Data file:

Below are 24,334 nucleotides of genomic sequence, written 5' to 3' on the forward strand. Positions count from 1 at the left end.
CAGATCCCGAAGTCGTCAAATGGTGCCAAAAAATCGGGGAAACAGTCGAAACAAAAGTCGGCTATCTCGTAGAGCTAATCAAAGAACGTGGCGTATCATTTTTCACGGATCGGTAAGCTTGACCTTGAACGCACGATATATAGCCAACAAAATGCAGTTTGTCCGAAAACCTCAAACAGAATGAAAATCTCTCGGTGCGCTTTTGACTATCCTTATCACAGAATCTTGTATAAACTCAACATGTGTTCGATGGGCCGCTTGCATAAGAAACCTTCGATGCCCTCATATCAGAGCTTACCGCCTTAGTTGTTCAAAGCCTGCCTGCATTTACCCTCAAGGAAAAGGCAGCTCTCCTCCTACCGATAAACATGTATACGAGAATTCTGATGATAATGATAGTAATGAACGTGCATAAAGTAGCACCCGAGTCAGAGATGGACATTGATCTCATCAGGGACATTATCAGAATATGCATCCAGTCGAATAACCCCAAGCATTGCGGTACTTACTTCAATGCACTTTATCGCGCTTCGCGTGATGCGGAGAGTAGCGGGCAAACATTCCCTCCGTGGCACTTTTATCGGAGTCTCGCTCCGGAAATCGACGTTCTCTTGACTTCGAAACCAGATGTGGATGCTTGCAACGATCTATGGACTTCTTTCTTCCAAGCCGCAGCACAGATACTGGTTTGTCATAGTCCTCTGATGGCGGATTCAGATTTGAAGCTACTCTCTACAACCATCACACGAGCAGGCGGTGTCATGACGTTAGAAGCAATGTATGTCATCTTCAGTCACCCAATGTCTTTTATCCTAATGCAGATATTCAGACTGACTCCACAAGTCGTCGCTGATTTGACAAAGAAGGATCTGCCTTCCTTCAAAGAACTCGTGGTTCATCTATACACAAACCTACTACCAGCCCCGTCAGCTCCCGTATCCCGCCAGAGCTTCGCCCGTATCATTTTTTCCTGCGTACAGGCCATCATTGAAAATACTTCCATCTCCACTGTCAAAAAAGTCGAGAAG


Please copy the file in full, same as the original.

Below are 24,334 nucleotides of genomic sequence, written 5' to 3' on the forward strand. Positions count from 1 at the left end.
CAGATCCCGAAGTCGTCAAATGGTGCCAAAAAATCGGGGAAACAGTCGAAACAAAAGTCGGCTATCTCGTAGAGCTAATCAAAGAACGTGGCGTATCATTTTTCACGGATCGGTAAGCTTGACCTTGAACGCACGATATATAGCCAACAAAATGCAGTTTGTCCGAAAACCTCAAACAGAATGAAAATCTCTCGGTGCGCTTTTGACTATCCTTATCACAGAATCTTGTATAAACTCAACATGTGTTCGATGGGCCGCTTGCATAAGAAACCTTCGATGCCCTCATATCAGAGCTTACCGCCTTAGTTGTTCAAAGCCTGCCTGCATTTACCCTCAAGGAAAAGGCAGCTCTCCTCCTACCGATAAACATGTATACGAGAATTCTGATGATAATGATAGTAATGAACGTGCATAAAGTAGCACCCGAGTCAGAGATGGACATTGATCTCATCAGGGACATTATCAGAATATGCATCCAGTCGAATAACCCCAAGCATTGCGGTACTTACTTCAATGCACTTTATCGCGCTTCGCGTGATGCGGAGAGTAGCGGGCAAACATTCCCTCCGTGGCACTTTTATCGGAGTCTCGCTCCGGAAATCGACGTTCTCTTGACTTCGAAACCAGATGTGGATGCTTGCAACGATCTATGGACTTCTTTCTTCCAAGCCGCAGCACAGATACTGGTTTGTCATAGTCCTCTGATGGCGGATTCAGATTTGAAGCTACTCTCTACAACCATCACACGAGCAGGCGGTGTCATGACGTTAGAAGCAATGTATGTCATCTTCAGTCACCCAATGTCTTTTATCCTAATGCAGATATTCAGACTGACTCCACAAGTCGTCGCTGATTTGACAAAGAAGGATCTGCCTTCCTTCAAAGAACTCGTGGTTCATCTATACACAAACCTACTACCAGCCCCGTCAGCTCCCGTATCCCGCCAGAGCTTCGCCCGTATCATTTTTTCCTGCGTACAGGCCATCATTGAAAATACTTCCATCTCCACTGTCAAAAAAGTCGAGAAG